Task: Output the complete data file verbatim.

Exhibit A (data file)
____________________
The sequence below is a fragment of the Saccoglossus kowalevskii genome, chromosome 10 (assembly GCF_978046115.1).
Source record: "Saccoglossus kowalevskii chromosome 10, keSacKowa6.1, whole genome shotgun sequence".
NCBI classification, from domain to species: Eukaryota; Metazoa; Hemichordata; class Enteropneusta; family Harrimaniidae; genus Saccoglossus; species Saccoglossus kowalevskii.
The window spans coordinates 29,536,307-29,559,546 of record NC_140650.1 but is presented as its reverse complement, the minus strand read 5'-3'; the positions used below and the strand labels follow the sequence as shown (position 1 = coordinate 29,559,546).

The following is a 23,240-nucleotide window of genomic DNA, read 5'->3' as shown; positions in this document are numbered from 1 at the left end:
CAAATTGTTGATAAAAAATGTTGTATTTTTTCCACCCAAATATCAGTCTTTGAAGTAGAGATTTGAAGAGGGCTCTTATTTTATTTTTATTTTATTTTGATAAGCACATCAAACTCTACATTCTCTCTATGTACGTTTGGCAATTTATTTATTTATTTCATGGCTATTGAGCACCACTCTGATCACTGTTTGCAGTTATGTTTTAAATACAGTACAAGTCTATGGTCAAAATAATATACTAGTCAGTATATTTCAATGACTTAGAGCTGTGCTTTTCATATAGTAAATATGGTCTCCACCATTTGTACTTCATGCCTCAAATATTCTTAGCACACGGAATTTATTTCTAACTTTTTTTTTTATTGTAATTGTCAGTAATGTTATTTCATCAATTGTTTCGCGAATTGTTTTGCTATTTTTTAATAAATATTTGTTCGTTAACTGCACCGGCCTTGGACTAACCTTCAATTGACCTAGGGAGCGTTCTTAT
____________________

The sequence below is a fragment of the Saccoglossus kowalevskii genome, chromosome 10 (assembly GCF_978046115.1).
Source record: "Saccoglossus kowalevskii chromosome 10, keSacKowa6.1, whole genome shotgun sequence".
NCBI classification, from domain to species: Eukaryota; Metazoa; Hemichordata; class Enteropneusta; family Harrimaniidae; genus Saccoglossus; species Saccoglossus kowalevskii.
The window spans coordinates 29,536,307-29,559,546 of record NC_140650.1 but is presented as its reverse complement, the minus strand read 5'-3'; the positions used below and the strand labels follow the sequence as shown (position 1 = coordinate 29,559,546).

The following is a 23,240-nucleotide window of genomic DNA, read 5'->3' as shown; positions in this document are numbered from 1 at the left end:
CAAATTGTTGATAAAAAATGTTGTATTTTTTCCACCCAAATATCAGTCTTTGAAGTAGAGATTTGAAGAGGGCTCTTATTTTATTTTTATTTTATTTTGATAAGCACATCAAACTCTACATTCTCTCTATGTACGTTTGGCAATTTATTTATTTATTTCATGGCTATTGAGCACCACTCTGATCACTGTTTGCAGTTATGTTTTAAATACAGTACAAGTCTATGGTCAAAATAATATACTAGTCAGTATATTTCAATGACTTAGAGCTGTGCTTTTCATATAGTAAATATGGTCTCCACCATTTGTACTTCATGCCTCAAATATTCTTAGCACACGGAATTTATTTCTAACTTTTTTTTTTATTGTAATTGTCAGTAATGTTATTTCATCAATTGTTTCGCGAATTGTTTTGCTATTTTTTAATAAATATTTGTTCGTTAACTGCACCGGCCTTGGACTAACCTTCAATTGACCTAGGGAGCGTTCTTAT